“We want to make sure and give our young men every opportunity to be viewed by NFL clubs,” Hanks said on The 49ers Insider Podcast. “So I tend to call my peer group around the NFL to make sure they’re paying attention to our players.

“Oh, I bug everybody, (including) the 49ers with John Lynch and Martin Mayhew, that whole staff. They do a great job of sourcing talent from Division III all the way up to the (power five). They go to where the good players are, and we have some good players in the conference.”

The 49ers have six players from Conference USA on their roster, including such draft picks as safety Tarvarius Moore (Southern Mississippi), and receivers Trent Taylor (Louisiana Tech) and Richie James (Middle Tennessee State).

The 49ers signed quarterback Nick Mullens (Southern Mississippi) as an undrafted rookie in 2017, and he started eight games for the club in 2018.

One of the top prospects from Conference USA this year is Florida Atlantic tight end Harrison Bryant, who undoubtedly is on the 49ers’ radar.

The 49ers will be looking to add a tight end in the draft to pair with George Kittle. Bryant was the 2019 Mackey Award winner as the top tight end in college football.

“He reminds me of Brent Jones,” Hanks said, “a good pass-catching tight end and a willing blocker.”

Hanks also mentioned defensive back Amik Robertson of Louisiana Tech. Hanks envisions Robertson overcoming his less-than-ideal size (5-foot-8, 187 pounds) to carve out a 10-year NFL career with a playing style that reminds some of Tyrann Mathieu.

With the restrictions on private workouts and pro days due to the COVID-19 pandemic, Hanks said he believes the college athletes from Conference USA or from any college program who were not invited to the NFL Scouting Combine are at an inherent disadvantage this year.

“Those players are in a bit of a tough spot, in the sense that teams won’t be able to circle back and get on campus and really take a look at them,” Hanks said.

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One Conference USA prospect who might not suffer from not being invited to the combine is Middle Tennessee defensive end Tyshun Render.

New England coach Bill Belichick went to campus in late-February to pace Render through a workout while most of his NFL peers were in Indianapolis for the combine.

“Conference USA has been fortunate,” Hanks said. “We’re a football-playing conference in every sense. We put a lot of resources toward football and NFL clubs understand that they can come get good players.”

LB Azeez Al-Shaair, Florida Atlantic
WR Richie James, Middle Tennessee State
S Tarvarius Moore, Southern Mississippi
QB Nick Mullens, Southern Mississippi
WR Trent Taylor, Louisiana Tech
RB Jeff Wilson Jr., North Texas

Jerry Rice still holds three major NFL records, but will they ever be broken?


Jerry Rice still holds three major NFL records, but will they ever be broken?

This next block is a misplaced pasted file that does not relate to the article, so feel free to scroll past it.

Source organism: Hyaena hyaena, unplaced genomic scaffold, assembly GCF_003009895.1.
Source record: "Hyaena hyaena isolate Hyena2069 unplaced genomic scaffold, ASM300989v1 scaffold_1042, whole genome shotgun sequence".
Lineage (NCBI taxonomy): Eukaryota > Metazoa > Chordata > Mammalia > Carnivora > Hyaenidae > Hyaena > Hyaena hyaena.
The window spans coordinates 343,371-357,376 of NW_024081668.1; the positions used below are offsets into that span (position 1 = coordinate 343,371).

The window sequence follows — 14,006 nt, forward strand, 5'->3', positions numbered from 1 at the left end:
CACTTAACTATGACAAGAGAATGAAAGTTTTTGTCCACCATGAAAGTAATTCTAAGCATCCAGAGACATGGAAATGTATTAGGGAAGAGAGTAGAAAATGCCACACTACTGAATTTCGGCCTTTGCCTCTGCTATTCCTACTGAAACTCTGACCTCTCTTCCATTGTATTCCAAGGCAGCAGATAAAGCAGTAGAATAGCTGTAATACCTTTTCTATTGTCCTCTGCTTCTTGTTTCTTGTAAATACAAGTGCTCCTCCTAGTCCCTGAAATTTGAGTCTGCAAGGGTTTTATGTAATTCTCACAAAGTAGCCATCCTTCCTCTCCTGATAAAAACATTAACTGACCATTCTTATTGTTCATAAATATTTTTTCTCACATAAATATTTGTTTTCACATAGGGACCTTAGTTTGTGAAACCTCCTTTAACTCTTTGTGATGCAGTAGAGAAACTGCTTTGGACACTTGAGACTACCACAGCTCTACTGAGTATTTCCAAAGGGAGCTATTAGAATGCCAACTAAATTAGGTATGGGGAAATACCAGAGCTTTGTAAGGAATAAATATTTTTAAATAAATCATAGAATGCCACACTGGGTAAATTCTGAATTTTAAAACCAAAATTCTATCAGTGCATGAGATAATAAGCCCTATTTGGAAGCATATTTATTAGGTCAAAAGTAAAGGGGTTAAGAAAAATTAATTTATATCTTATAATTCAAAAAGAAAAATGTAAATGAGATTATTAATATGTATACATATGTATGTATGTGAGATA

When Jerry Rice retired before the 2005 season, he was the unquestioned greatest receiver in NFL history. Many even viewed him as the greatest player of all time. 

Rice certainly still holds that title for receivers and is in the debate among all players. The question now is, will anyone break Rice's three major receiving records?

Pro Football Talk's Mike Florio and  NBC Sports' Peter King recently asked that exact question, so it's time for us to do the same.

The former 49ers star -- yes, he also played for the Raiders -- finished his career with the most receptions (1,549), receiving yards (22,895) and receiving touchdowns (197) in NFL history. If you include his rushing touchdowns, Rice actually had 207 total TDs. 

Let's start with career receptions, which has a real chance of being broken. It all depends on how long Larry Fitzgerald continues to play. 

Fitzgerald is No. 2 on the all-time list with 1,378, putting him 171 receptions behind Rice. The 36-year-old signed a one-year contract in January to come back for his 17th season with the Arizona Cardinals. He had 75 receptions last season in quarterback Kyler Murray's rookie year last season. 

Fitzgerald actually might be in line for a bigger season this year -- if the NFL even has a season. Murray will be in his second season under coach Kliff Kingsbury's offense, and the addition of DeAndre Hopkins could free up Fitzgerald.

If Fitzgerald continues to sign one-year deals with Arizona, there's a real chance he could surpass Rice's record. But that's a big if. Rice should hold onto the record for years to come if Fitzgerald only has another year or two in his tank.

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To no surprise, Fitzgerald is second in career receiving yards but is 5,812 yards behind Rice. Yeah, that's not going to happen. 

Julio Jones, 31, already has 12,125 receiving yards and has averaged 1,347 through his first nine years. Hopkins, 27, has 8,602 yards through seven seasons and has averaged 1,229 receiving yards per year.

For comparison, Rice averaged 1,090 receiving yards but that was over 20 years. If anyone has a chance, however small it might be, it's Julio. Good luck on maintaining that pace for another 10 years.

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And finally, there are the touchdowns. That record isn't going anywhere. Jones has 57 career receiving TDs and Hopkins has 54. Odell Beckham Jr. and Mike Evans have 48. From 1986 to '96, Rice averaged 13.7 receiving touchdowns. He scored nine at 39 years old with the Raiders. 

Rice simply was a machine. A 17-game schedule could help players like Fitzgerald, Jones and Hopkins get within range of Rice, but don't expect the greatest receiver of all time see his records fall.